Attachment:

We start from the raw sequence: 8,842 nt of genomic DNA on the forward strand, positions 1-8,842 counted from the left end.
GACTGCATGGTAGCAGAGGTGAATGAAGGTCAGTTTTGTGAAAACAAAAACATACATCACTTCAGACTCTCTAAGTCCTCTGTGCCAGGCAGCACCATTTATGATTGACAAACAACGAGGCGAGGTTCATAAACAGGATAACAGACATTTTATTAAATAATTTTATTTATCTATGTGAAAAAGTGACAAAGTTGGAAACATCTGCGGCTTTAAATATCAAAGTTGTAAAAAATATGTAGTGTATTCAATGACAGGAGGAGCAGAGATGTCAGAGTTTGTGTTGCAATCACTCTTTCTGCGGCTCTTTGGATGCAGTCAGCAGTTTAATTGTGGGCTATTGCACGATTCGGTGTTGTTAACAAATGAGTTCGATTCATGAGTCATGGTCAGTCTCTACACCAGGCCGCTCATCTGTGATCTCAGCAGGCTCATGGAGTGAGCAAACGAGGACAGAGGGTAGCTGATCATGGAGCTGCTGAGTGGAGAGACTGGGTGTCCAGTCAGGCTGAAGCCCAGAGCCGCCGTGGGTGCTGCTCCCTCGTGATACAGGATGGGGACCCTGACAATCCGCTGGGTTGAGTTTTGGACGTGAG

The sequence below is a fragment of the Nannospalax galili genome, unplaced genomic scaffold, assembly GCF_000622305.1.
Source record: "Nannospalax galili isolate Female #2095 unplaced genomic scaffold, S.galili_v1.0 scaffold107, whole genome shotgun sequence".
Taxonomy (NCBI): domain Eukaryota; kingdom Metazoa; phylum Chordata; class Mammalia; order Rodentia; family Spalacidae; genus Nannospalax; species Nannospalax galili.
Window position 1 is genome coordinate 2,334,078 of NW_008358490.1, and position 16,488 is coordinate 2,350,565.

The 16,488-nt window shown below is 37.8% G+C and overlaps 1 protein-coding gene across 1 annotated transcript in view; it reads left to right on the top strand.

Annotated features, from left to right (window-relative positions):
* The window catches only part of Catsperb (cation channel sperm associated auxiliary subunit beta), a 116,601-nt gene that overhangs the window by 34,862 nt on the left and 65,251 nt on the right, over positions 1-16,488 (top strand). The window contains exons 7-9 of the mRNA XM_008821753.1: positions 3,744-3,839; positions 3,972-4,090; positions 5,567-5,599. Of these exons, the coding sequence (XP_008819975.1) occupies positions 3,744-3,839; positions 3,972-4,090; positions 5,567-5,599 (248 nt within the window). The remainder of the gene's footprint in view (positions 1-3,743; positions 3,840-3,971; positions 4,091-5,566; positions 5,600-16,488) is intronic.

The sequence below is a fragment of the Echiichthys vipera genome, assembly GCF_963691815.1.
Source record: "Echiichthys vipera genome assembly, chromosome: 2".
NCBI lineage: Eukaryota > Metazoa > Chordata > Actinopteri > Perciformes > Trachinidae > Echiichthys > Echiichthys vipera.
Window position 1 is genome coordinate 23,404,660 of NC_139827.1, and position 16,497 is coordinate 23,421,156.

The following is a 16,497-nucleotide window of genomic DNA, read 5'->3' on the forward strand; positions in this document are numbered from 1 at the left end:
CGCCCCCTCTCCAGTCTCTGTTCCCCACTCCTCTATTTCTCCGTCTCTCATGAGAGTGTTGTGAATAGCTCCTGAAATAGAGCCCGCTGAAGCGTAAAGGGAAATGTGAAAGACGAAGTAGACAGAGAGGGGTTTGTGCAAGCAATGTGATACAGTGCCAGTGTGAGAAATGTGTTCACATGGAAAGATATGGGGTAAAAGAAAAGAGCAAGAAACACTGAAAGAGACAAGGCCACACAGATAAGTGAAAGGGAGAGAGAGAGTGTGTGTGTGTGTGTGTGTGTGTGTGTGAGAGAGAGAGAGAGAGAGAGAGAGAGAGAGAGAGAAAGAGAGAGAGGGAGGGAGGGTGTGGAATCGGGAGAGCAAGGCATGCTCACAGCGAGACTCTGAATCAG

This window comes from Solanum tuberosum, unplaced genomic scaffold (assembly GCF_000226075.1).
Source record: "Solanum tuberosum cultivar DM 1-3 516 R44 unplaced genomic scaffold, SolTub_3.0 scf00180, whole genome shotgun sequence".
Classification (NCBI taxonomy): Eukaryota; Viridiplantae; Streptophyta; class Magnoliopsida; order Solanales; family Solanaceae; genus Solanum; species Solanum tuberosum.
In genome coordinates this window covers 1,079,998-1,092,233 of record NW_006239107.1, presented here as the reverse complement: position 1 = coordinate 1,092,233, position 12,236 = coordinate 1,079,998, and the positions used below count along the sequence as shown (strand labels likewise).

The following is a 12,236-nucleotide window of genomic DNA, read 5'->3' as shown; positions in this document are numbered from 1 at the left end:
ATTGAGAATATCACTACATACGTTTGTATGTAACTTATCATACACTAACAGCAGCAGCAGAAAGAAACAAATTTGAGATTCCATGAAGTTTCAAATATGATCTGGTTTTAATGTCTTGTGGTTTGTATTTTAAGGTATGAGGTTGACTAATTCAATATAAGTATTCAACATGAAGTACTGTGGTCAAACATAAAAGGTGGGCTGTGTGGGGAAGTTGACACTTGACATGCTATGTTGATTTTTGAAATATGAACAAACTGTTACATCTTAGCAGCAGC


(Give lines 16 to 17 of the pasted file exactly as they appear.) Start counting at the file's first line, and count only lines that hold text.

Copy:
This window comes from Solanum tuberosum, unplaced genomic scaffold (assembly GCF_000226075.1).
Source record: "Solanum tuberosum cultivar DM 1-3 516 R44 unplaced genomic scaffold, SolTub_3.0 scf00180, whole genome shotgun sequence".